"Feedback controllers create a closed loop between the controller and the locomotive which senses the load in the circuit and constantly adjusts the output.  This will maintain the locomotive at an even speed up and down gradients and around curves without altering the regulator of the controller.  Feedback controllers are not suitable for Portescap or other coreless motors or for poor quality mechanisms particularly in ‘N’ and other small gauges."

Defining what a "poor quality mechanism" might be is tricky, but in practical terms, Gaugemaster would probably say any mechanism their controller damaged was clearly poor quality, so they wouldn't be liable for any damage done!

Cheers, NeMo
I would disagree with that advice... from my experience, the old Farish Poole mechanisms (which noone would ever deny were relatively crude) often improved with feedback, and a decent quality mechanism shouldn't need the asistance of electronic trickery to improve performance...  :hmmm:

Offline Roy L S

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Re: Union Mills 'Cauliflower'
« Reply #19 on: April 10, 2014, 09:53:18 am »
If I recall correctly it is noted on the UM instruction leaflet not to use feedback controllers.

I have (I think!) 9 UM locos currently. My experience is that they run fine on normal Gaugemaster controllers and equally well using my Morley Vesta twin setup.

In all honesty for me one thing that can sometimes let them down is the limited pickup footprint causing stalling if track is not kept scrupulously clean, especially around Dead Frog points. Also, I would prefer to see the big loop of wire between loco and tender shorter and more discreet - but that is a pretty easy fix. DR Al has shown with his D20 what huge potential there is to super detail and enhance the already pretty decent basic model.

As an aside I offered up my only remaining UM J39 to the new Farish offering and they compare very well dimensionally. However as one might expect in every other respect the "state of the art" Farish model is in a different league entirely.

Don't get me wrong I am not criticising, UM locos do what they do very well indeed, they are well engineered robust, reliable and hugely powerful. They justifiably have a very loyal following (myself included) and prototypes chosen would rarely be covered by mainstream producers.

I wish he would do another run of BR J38s, I should have bought one when they were available!

I am very keenly looking forward to the D16/3!

Roy

Offline EtchedPixels

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Re: Union Mills 'Cauliflower'
« Reply #20 on: April 10, 2014, 12:43:25 pm »
They run very well in my experience. They do move off at very very low voltages. The only problem I had was an old controller where minimum speed on the controller was just too high a voltage for a smooth start on the Union Mills loco.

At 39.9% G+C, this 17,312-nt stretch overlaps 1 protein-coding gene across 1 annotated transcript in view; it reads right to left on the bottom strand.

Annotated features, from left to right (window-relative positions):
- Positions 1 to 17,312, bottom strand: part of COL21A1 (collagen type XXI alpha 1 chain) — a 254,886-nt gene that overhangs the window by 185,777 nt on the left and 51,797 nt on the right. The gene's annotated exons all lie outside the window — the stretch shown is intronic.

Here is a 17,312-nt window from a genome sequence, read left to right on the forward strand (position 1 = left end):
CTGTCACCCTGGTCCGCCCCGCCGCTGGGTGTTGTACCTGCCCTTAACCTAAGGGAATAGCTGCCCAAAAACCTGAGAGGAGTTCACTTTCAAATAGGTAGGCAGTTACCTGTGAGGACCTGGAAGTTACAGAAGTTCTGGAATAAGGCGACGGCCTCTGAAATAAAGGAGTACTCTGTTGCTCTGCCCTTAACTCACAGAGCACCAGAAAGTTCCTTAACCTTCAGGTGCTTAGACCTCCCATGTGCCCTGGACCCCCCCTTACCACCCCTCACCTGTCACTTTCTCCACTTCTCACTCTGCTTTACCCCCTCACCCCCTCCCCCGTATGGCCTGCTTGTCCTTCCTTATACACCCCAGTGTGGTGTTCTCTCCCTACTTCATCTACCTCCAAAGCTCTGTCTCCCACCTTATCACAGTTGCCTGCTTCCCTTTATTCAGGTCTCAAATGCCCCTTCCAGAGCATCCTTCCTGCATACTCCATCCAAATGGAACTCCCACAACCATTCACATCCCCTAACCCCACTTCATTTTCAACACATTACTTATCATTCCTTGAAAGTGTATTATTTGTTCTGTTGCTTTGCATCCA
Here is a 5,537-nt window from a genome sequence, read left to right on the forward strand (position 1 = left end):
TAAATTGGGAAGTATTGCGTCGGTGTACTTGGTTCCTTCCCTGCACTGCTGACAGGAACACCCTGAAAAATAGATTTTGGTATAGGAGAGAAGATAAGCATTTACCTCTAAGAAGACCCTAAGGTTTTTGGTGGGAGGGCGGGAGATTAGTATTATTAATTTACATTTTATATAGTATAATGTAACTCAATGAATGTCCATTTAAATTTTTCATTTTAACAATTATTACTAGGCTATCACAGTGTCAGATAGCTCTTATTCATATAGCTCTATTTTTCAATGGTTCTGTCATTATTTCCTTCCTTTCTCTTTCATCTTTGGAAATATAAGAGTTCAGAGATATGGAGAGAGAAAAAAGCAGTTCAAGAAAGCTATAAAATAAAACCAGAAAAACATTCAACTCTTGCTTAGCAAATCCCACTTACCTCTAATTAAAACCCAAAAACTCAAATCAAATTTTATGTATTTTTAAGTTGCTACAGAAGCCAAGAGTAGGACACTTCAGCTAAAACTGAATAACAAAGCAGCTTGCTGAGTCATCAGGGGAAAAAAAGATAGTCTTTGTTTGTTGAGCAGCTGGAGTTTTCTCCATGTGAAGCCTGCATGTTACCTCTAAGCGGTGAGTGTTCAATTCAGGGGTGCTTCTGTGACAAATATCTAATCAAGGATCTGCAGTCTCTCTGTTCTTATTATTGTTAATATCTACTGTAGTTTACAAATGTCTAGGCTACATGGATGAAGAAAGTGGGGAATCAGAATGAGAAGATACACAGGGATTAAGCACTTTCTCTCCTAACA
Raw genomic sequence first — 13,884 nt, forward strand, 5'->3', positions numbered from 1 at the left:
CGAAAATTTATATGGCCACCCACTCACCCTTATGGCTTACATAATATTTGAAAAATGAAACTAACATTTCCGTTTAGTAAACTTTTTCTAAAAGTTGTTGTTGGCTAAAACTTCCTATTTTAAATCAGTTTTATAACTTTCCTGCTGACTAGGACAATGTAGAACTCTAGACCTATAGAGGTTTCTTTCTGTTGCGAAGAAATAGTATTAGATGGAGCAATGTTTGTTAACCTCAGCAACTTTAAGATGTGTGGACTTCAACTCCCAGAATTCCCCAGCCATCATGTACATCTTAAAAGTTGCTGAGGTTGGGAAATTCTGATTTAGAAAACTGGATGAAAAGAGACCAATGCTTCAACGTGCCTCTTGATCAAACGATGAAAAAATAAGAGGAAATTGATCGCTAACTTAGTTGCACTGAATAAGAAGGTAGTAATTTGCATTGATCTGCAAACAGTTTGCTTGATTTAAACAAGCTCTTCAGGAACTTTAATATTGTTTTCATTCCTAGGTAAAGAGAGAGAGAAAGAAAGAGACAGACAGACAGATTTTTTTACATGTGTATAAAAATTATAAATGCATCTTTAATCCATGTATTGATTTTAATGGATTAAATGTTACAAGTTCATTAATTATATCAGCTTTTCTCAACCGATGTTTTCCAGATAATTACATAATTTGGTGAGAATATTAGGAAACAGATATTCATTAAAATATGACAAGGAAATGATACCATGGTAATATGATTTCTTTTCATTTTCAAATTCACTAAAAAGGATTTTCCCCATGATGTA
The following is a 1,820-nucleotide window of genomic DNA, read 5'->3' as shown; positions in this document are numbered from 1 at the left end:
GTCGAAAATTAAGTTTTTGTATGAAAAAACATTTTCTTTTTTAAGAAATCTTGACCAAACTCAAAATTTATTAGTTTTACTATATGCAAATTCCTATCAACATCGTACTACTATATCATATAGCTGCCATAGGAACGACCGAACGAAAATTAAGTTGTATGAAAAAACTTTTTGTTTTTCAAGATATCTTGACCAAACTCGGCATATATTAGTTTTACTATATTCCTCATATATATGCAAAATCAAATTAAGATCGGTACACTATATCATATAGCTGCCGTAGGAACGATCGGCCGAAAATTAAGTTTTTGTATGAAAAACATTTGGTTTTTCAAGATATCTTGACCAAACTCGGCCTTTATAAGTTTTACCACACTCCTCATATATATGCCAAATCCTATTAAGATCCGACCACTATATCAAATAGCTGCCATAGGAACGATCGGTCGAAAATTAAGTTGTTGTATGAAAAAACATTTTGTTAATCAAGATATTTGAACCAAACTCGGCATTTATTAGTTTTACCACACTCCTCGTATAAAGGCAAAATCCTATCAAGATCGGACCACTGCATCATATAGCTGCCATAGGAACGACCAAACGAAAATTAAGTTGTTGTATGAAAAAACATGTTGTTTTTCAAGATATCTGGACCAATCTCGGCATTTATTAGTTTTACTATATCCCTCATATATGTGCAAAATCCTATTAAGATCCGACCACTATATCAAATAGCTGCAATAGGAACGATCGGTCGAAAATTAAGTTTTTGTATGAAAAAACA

Alan
"Knowledge has no value or use for the solitary owner: to be enjoyed it must be communicated" -- Charles Pratt, 1st Earl Camden

Offline Octavian30

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Re: Union Mills 'Cauliflower'
« Reply #21 on: June 20, 2014, 07:55:42 am »
This my Union Mills Cauliflower at the head of a test freight on my T-Trak modular layout

Offline Dr Al

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Re: Union Mills 'Cauliflower'
« Reply #22 on: June 20, 2014, 09:51:58 am »
If I can find any fault with UM models, it's that they tend to have a sticky start.  That is, as you advance the throttle they won't initially move until they get past a point which is higher than a throttle settling they will run continually at once they have been got moving.  On other words, you have to give them more juice to get them moving than it takes to keep them moving.  All 14 of mine are like this.

I've replaced the motors on most of my UM locos with 5 pole Mashima 1015s for precisely this reason.

Cheers,
Alan
Quote from: Roy L S
If Dr Al is online he may be able to provide a more comprehensive answer.

Offline mr bachmann

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Re: Union Mills 'Cauliflower'
« Reply #23 on: June 20, 2014, 08:44:05 pm »
maybe next time we order a loco from UM we could suggest the placement of 5 pole motors , also i notice under the tender top of the Mark Twain there is a depresion that will take/hold a DZ125 , maybe this is a future mod ?


alan

Offline Bornin1980something

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Re: Union Mills 'Cauliflower'
« Reply #24 on: November 23, 2016, 05:10:33 pm »
Back to the Cauliflower, is the tender a bit large? Also, I need an LMS liveried engine for the demonstration goods on my preservation layout. Could I get away with pretending one of these was preserved?